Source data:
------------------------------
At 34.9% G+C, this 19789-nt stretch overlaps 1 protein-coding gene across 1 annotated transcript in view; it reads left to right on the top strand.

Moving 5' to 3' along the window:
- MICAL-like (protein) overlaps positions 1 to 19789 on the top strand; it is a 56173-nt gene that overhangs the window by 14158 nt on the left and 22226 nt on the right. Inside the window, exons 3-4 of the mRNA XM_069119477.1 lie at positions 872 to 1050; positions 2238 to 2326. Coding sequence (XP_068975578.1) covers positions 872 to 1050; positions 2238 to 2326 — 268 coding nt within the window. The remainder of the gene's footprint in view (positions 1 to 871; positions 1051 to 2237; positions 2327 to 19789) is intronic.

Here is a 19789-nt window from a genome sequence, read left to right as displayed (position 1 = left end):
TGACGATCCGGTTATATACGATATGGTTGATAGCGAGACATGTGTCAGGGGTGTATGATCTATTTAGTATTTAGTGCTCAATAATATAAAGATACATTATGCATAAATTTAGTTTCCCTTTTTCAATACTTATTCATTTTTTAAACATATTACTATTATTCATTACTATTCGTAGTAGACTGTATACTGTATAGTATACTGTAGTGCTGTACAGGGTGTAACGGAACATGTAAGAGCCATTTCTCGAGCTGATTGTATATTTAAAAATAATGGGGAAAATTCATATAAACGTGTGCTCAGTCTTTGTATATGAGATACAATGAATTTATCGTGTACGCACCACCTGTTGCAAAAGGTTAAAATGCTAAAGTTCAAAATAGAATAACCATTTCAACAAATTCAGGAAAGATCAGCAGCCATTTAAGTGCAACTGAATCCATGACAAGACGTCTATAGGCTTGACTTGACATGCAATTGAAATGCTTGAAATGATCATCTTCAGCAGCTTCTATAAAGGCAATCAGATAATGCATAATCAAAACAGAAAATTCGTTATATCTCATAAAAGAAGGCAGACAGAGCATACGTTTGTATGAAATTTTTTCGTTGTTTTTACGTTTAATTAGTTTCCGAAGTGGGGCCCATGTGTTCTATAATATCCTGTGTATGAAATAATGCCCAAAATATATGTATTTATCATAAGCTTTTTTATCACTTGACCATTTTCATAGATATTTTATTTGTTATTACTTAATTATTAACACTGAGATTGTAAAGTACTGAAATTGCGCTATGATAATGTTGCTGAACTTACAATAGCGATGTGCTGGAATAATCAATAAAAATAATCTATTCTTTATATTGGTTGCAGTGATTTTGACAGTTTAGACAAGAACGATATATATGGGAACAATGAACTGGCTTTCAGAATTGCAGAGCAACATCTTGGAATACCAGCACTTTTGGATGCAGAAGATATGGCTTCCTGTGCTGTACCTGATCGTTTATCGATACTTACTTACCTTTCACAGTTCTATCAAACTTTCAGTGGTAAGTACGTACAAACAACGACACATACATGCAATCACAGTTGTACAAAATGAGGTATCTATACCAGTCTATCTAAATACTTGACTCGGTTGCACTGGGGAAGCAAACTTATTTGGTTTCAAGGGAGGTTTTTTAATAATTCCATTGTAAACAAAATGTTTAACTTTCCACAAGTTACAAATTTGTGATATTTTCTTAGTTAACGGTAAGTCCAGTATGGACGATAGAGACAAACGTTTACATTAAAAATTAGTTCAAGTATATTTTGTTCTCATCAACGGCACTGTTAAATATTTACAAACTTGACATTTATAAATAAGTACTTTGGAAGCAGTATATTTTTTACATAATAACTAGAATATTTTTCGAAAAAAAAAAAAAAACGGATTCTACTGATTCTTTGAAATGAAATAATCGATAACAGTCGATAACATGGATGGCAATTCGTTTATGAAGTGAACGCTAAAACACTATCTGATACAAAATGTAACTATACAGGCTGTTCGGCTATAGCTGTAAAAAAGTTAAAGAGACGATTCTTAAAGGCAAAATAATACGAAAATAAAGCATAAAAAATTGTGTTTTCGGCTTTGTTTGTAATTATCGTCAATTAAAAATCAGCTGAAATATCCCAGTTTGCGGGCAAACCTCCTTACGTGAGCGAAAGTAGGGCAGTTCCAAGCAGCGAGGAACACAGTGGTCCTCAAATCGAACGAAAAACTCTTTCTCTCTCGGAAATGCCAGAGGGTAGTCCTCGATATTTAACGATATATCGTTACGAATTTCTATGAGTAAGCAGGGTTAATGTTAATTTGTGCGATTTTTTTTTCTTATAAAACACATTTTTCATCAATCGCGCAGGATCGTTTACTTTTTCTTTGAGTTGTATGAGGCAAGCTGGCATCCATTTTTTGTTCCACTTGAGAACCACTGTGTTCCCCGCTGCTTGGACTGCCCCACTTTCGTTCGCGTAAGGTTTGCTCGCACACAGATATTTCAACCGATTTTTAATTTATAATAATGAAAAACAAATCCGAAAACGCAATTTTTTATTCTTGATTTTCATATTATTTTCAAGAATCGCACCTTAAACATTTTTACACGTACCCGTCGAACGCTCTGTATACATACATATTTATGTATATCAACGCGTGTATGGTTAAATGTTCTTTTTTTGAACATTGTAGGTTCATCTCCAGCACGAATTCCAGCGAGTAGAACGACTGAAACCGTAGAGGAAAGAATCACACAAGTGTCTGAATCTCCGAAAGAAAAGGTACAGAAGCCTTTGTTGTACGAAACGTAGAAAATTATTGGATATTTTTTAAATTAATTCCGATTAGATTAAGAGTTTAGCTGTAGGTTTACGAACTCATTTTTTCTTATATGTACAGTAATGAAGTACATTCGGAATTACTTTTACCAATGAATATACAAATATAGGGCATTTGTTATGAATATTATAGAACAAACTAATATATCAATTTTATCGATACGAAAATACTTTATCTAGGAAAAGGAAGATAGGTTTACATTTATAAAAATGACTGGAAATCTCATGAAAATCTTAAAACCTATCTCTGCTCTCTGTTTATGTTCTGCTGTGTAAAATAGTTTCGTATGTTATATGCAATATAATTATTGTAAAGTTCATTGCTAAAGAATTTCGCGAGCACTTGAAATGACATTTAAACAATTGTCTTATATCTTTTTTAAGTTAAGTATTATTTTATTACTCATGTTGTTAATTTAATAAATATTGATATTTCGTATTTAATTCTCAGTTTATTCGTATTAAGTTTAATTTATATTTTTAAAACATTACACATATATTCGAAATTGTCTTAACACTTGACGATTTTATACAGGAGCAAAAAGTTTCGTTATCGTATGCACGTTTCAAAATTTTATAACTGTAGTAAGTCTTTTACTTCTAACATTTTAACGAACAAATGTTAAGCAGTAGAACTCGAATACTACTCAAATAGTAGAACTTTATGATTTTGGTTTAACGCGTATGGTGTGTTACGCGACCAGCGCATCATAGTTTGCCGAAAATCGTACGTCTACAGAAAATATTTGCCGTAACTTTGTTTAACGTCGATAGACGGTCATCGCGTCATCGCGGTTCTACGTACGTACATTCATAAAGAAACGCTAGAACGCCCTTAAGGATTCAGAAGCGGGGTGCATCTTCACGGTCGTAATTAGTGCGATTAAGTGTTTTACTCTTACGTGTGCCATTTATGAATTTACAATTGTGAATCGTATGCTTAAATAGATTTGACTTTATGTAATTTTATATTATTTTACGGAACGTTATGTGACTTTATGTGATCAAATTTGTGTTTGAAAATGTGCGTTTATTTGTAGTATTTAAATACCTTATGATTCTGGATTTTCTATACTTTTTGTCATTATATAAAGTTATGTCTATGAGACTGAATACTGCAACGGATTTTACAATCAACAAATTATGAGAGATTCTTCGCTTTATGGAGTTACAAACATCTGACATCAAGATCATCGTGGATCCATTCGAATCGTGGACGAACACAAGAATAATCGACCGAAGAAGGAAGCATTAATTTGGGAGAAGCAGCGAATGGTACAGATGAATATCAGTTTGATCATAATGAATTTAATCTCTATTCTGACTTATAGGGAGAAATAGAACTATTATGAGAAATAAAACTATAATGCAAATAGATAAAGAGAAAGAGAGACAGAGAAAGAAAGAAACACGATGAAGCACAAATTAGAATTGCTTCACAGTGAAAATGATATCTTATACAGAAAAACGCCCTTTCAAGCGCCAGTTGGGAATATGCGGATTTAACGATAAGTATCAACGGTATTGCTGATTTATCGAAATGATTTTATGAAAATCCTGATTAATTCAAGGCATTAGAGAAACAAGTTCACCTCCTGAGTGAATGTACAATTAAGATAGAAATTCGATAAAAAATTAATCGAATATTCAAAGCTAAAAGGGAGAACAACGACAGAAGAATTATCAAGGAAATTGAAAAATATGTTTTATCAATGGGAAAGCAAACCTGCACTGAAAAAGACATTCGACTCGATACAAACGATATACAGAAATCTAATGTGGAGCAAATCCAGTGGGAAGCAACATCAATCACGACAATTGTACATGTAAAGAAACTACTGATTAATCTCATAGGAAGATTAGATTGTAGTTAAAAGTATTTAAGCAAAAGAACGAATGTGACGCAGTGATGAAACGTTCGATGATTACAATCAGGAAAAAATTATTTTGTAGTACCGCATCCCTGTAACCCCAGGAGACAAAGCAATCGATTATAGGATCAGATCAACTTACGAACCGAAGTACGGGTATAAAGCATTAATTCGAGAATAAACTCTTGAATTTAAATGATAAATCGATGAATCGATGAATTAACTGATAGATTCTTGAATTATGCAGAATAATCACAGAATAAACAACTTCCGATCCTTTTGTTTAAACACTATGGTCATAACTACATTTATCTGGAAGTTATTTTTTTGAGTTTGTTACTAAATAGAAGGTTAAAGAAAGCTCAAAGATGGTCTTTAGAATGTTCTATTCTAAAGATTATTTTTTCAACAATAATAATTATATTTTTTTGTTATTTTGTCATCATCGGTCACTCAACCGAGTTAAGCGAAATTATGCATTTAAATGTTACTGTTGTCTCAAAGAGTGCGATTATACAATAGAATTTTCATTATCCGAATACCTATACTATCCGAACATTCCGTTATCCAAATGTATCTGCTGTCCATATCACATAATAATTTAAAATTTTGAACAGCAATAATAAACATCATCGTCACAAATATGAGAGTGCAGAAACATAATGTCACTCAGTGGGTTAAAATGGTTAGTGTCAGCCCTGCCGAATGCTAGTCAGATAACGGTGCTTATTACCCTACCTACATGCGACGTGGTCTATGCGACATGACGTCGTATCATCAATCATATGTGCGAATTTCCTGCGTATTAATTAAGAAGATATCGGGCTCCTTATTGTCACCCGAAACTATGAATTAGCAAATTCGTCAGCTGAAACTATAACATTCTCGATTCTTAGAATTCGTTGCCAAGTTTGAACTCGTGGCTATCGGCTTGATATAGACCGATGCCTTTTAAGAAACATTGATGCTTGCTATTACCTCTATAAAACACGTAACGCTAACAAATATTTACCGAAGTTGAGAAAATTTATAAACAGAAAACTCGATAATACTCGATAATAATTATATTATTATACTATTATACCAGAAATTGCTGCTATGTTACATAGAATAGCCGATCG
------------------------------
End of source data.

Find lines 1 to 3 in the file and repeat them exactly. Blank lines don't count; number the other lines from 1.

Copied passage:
At 34.9% G+C, this 19789-nt stretch overlaps 1 protein-coding gene across 1 annotated transcript in view; it reads left to right on the top strand.

Moving 5' to 3' along the window:
- MICAL-like (protein) overlaps positions 1 to 19789 on the top strand; it is a 56173-nt gene that overhangs the window by 14158 nt on the left and 22226 nt on the right. Inside the window, exons 3-4 of the mRNA XM_069119477.1 lie at positions 872 to 1050; positions 2238 to 2326. Coding sequence (XP_068975578.1) covers positions 872 to 1050; positions 2238 to 2326 — 268 coding nt within the window. The remainder of the gene's footprint in view (positions 1 to 871; positions 1051 to 2237; positions 2327 to 19789) is intronic.